When should I take my puppy to the vet for the first time?
You have your new puppy and it's settled into your new home, but what should you do next? A trip to your local vet should be at the top of your list. Here's why.
Updated on the 11/08/2020, 13:14
Now that your puppy has joined your family, you should get them registered with a vet as early as possible, and take them to the practice for a check-up a few days after they have settled into their new home. Ask the breeder, previous owner or rehoming centre when their next vaccination is due and whether they have had any flea or worm treatments, as this might affect when they need an appointment. If in doubt, always phone your local practice.
What happens at a puppy's first vet visit?
At the puppy’s first vet visit they will have a full check-up by a vet, they might receive a vaccine or microchip, and topics such as flea and worm treatments will be discussed. This is also a great opportunity to ask the vet any questions about your puppy’s health.
What do you need for your first vet visit?
You need to bring your puppy in a suitable carrier or on a lead. Remember to bring any documents that you were given by the breeder or rehoming centre, particularly any record of vaccinations. It is helpful to have a note of any flea or worm treatments given, and the date that these were administered. Additional information that is helpful too includes brand and quantity of puppy food, and any health signs that are causing you concern.
Do I need to register my puppy with a vet?
You need to register your puppy with a vet so that you can take them for a health check and any vaccinations they might need. It is sensible to register them with a practice as early as possible in case they need emergency veterinary care.
What vet visits do puppies need?
Puppies need to visit the vet by the time they are eight weeks old, so that they can be microchipped and registered, which is a legal requirement. They also need two vet appointments for their course of puppy vaccinations. The first is usually given at around eight weeks of age, and this might happen at the same appointment as the microchip. They will need a second appointment two to four weeks later for their second vaccination. After this, they need a yearly check-up and booster.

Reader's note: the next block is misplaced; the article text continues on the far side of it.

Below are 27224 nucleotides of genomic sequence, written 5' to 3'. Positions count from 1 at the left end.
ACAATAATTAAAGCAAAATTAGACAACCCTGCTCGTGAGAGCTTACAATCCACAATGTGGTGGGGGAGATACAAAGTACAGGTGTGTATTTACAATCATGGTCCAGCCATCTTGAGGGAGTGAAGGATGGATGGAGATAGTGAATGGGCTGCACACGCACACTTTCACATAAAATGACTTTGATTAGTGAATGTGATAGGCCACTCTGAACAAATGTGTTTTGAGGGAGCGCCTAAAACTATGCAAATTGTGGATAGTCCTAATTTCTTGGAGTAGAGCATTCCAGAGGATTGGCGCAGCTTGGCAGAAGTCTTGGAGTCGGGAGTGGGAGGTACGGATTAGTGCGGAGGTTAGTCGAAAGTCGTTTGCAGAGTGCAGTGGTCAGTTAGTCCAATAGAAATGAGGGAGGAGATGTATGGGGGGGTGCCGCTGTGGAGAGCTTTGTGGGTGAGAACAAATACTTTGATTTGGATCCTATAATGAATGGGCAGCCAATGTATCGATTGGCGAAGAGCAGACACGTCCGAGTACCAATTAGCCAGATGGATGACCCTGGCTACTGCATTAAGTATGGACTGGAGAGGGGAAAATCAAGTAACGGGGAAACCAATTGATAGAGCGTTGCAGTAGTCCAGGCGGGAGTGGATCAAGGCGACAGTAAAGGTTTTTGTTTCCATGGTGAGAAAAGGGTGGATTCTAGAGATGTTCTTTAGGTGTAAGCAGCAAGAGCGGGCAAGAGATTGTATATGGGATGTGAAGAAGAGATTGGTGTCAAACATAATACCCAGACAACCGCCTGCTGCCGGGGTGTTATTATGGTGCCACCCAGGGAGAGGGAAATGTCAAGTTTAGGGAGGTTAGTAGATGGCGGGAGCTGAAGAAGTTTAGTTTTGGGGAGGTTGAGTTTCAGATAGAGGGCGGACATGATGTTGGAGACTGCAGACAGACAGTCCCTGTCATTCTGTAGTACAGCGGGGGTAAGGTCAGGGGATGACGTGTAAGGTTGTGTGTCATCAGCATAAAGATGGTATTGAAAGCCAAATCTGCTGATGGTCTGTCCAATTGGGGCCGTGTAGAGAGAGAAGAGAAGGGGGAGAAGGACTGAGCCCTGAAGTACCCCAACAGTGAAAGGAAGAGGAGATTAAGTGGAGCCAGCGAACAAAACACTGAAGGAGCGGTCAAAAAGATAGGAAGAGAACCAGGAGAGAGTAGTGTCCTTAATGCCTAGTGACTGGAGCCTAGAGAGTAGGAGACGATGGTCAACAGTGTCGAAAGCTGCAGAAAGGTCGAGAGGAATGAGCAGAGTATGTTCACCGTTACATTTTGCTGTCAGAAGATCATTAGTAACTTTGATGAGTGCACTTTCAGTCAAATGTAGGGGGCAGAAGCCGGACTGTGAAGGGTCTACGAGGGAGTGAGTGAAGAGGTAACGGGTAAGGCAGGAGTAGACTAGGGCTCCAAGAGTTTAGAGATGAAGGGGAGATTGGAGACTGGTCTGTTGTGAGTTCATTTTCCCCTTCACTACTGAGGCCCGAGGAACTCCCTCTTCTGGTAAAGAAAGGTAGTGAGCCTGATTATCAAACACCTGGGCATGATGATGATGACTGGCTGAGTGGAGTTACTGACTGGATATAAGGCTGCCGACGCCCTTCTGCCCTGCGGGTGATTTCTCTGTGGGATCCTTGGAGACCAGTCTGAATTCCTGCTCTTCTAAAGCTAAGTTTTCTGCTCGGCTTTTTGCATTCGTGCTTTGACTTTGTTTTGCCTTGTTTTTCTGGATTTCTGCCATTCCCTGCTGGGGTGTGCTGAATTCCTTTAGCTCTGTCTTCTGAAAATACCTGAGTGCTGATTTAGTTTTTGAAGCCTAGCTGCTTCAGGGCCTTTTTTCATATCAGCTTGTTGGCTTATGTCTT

Some vet practices offer socialisation sessions or ‘puppy parties’. This can be a great way to get them used to interacting with other new puppies, and to prepare for training classes. You should also consider taking your puppy to the practice for visits, to greet the reception team and have plenty of treats and fuss. This helps to make the vet practice a positive environment, rather than somewhere that they associate with being unwell.
What does a puppy vet check involve?
At a puppy check the vet will give them a good top-to-toe examination. This includes looking at their eyes, ears and nose for signs of illness, such as abnormal discharge. They will use a stethoscope to listen to the chest to make sure that the heart and lung sounds appear to be normal. They will also check the teeth, skin, joints, tummy, temperature, common congenital diseases (present at birth) and more.
Do all puppies have worms?
Not all puppies have worms, but they are more likely to catch them than older pets. It is important for them to be treated with a suitable de-wormer. A vet can advise what products are licensed for use in each age group of puppies, how much to give and how often. If they are left untreated, worms can cause serious health problems, including malnutrition and intestinal blockage.
How often should my puppy go to the vet?
Your puppy should go to the vet for their first two vaccination appointments. After that, they should just go annually if they are fit and healthy, but more often if they get unwell.
How much does it cost to see a vet?
This depends on your practice and it is best to contact them for advice on fees. You can also enquire about whether the practice has pet health plans, which tend to offer packages for routine appointments, such as vaccinations, but which vary between clinics. Also bear in mind that pet health is unpredictable, and think about preparing for any eventuality, such as paying for specialist surgery. It is recommended that pet owners take out a pet insurance policy. Like any insurance, cover varies between policies. The vet practice should be able to advise what questions to ask prospective insurance companies.
How much is a puppy's first vet visit?
Contact your local practice to find out how much the appointment is likely to cost. If your puppy needs any veterinary treatments, this will be an additional cost. You can speak to your practice to see whether they offer puppy packages or pet health plans.
How do I schedule a vet appointment?
You will first need to register your pet at a veterinary practice, which can be done over the phone. You will then be able to phone in to book appointments, and some practices have online booking options. In an out-of-hours emergency, you should phone your usual practice number, which will guide you on how to contact the emergency vet team.